Markets were relatively unchanged over the past week with investors coming to terms with the low likelihood of an imminent U.S. stimulus package as well being focused on the spread of the coronavirus. This week also marked the official start to the earnings season. We discuss the notion that while the outlook for businesses remains murky and company results may not look good on the surface, the trend itself is improving.
Europe was largely in focus over the past week given deteriorating conditions across the region as a whole. France, Poland, the Netherlands, Italy and Germany are among some of the countries that have reported record highs in new daily cases over the past week. Meanwhile, Spain continues to see elevated figures and has expanded the number of cities facing lockdown. The United Kingdom is expanding its restrictions by employing a tiered approach to regions across the country. The services sector of the European economy had already showed signs of moderating since late summer and that trend looks set to continue in the wake of the restrictive policies being put in place.
The virus continued its spread across Canada over the past week. But, there were some notable differences versus recent weeks. First, an overall moderation in the rate of growth of new cases across the country. The 7 day moving average now stands at over 2300 new cases per day, just 300 higher than the level from a week ago. The province of Quebec continues to have the highest volume of new daily cases, but its rate of growth has declined. Meanwhile, Ontario and British Columbia’s average new daily case figures rose again but the rate of change paled in comparison to Saskatchewan, Manitoba, and Alberta, all of whom saw a meaningful acceleration in the rate of new daily infections. Even the Maritimes saw its first notable uptick, largely in New Brunswick. Fortunately, the case numbers on the East coast remain low in absolute terms.
Lastly, the United States is experiencing a steady rise of new infections as well. In contrast to the spring and summer, this spread can be characterized as being more broad-based with well more than twenty states experiencing rising new daily cases. Interestingly, some less populated areas are facing high concentration of infections per capita. These include: North and South Dakota, Montana, Wisconsin, Nebraska, and Utah to name a few.
Earnings season is upon us
The third quarter earnings season is now upon us, with hundreds of companies across Canada, the U.S., and Europe expected to announce results over the next month. The period encompasses the months of July through September.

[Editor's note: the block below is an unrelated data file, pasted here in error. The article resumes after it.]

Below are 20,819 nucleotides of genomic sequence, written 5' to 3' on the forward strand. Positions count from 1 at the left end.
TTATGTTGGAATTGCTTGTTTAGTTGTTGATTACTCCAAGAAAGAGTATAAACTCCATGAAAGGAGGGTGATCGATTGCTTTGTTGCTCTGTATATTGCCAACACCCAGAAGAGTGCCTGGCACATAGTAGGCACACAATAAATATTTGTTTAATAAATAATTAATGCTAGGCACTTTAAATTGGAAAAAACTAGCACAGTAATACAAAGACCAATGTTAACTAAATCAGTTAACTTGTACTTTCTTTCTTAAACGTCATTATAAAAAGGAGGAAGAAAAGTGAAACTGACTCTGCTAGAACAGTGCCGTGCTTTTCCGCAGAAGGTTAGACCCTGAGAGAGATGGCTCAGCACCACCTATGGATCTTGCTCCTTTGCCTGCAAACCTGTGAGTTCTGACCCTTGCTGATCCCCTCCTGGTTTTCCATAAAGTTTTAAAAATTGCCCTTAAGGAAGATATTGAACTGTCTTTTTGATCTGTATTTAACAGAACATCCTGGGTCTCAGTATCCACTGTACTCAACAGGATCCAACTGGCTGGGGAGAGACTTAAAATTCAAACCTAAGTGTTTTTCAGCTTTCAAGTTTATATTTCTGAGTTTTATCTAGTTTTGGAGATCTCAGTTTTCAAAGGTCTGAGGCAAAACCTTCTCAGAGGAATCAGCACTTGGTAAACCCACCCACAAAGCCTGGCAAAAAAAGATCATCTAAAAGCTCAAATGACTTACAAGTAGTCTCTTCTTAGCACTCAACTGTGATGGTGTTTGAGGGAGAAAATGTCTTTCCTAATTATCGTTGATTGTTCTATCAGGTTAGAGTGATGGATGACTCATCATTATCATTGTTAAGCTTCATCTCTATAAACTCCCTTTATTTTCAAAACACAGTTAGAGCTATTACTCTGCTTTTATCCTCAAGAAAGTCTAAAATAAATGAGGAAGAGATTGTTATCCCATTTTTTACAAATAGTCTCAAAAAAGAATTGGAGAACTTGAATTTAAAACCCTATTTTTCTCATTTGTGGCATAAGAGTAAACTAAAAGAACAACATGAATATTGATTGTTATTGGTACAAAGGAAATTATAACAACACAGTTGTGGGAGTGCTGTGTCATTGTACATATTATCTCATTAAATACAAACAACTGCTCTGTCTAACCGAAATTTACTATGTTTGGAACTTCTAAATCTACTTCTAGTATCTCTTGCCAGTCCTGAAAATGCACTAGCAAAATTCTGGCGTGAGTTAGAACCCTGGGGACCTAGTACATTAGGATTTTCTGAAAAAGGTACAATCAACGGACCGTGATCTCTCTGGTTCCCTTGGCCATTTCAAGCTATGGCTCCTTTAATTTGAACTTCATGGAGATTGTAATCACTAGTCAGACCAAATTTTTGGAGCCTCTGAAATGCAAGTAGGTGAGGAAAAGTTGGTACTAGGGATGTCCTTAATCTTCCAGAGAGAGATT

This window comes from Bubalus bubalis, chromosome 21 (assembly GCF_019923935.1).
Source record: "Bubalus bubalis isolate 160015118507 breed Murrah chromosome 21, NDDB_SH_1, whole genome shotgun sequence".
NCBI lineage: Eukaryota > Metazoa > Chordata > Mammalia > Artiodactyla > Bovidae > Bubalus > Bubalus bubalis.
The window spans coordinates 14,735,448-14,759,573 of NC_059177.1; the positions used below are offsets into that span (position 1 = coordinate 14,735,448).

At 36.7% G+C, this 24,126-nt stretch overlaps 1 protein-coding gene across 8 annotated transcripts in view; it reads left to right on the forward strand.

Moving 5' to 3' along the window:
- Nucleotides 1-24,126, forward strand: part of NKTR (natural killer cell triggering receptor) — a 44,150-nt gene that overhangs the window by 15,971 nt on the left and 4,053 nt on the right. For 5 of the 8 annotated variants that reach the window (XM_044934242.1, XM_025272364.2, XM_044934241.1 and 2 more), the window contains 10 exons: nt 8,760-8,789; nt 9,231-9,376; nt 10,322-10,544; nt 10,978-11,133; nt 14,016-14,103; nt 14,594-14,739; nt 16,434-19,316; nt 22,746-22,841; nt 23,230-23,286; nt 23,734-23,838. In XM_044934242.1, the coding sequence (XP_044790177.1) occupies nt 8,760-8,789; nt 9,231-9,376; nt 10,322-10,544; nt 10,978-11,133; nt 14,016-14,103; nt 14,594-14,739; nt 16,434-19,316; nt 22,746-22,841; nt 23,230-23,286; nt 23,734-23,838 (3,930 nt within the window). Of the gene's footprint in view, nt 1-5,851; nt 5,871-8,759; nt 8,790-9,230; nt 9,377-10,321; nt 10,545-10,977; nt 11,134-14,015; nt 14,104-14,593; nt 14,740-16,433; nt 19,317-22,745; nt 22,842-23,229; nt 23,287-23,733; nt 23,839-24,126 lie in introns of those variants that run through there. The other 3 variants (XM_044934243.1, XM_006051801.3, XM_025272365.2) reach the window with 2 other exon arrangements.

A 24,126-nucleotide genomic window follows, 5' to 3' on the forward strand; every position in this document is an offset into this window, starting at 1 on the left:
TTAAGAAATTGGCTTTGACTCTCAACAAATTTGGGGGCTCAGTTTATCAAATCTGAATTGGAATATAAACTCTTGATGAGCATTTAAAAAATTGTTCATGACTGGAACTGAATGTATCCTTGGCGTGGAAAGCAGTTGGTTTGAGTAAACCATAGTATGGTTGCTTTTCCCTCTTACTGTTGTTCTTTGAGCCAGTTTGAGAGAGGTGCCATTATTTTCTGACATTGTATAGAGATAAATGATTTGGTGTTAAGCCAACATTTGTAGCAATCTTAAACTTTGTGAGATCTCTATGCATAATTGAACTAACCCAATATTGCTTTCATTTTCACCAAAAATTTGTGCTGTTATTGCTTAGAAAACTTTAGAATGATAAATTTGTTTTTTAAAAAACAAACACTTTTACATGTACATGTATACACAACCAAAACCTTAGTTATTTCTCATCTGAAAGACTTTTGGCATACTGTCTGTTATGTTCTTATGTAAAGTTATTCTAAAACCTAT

The expectation for the U.S. market, where data is more readily available and widely followed, is for this quarter’s earnings to fall by nearly 20% year over year. In absolute terms, that is quite weak. Moreover, of the companies that historically provide annual guidance, more than half of them continue to withhold guidance for this year and next, due to the lack of clarity on the business outlook.
Yet, things are improving. The decline in earnings expected this quarter is less than the 30% decline seen last quarter. Furthermore, there has been a steady increase in the number of companies now willing to provide an outlook. And for the most part, the guidance has been better than expected with the number of companies issuing positive “pre-announcements” outpacing the number of companies warning of weaker than expected results.
This shouldn’t be too surprising. The economic data has itself improved through the summer and into the fall and has likely helped the operating environment for some businesses. To be clear, it remains far from normal, and we still expect it to take a year, if not longer, for the global economy to attain the levels we saw in 2019. But, we are comforted by the progress that continues, even if it may moderate to some extent as a result of the increasing restrictions that governments are embracing in various parts of the world to stem the spread of the virus and ease the burden on their health care systems.
We are eager to hear from various management teams in the weeks to come when they release their results. Their commentary may help provide some clarity on whether they are growing more comfortable in the sustainability and resiliency of the economy and business climate. We look forward to sharing some of our key takeaways in the not too distant future.
Should you have any questions or concerns, please feel free to reach out.
All the best,
Eric and Vito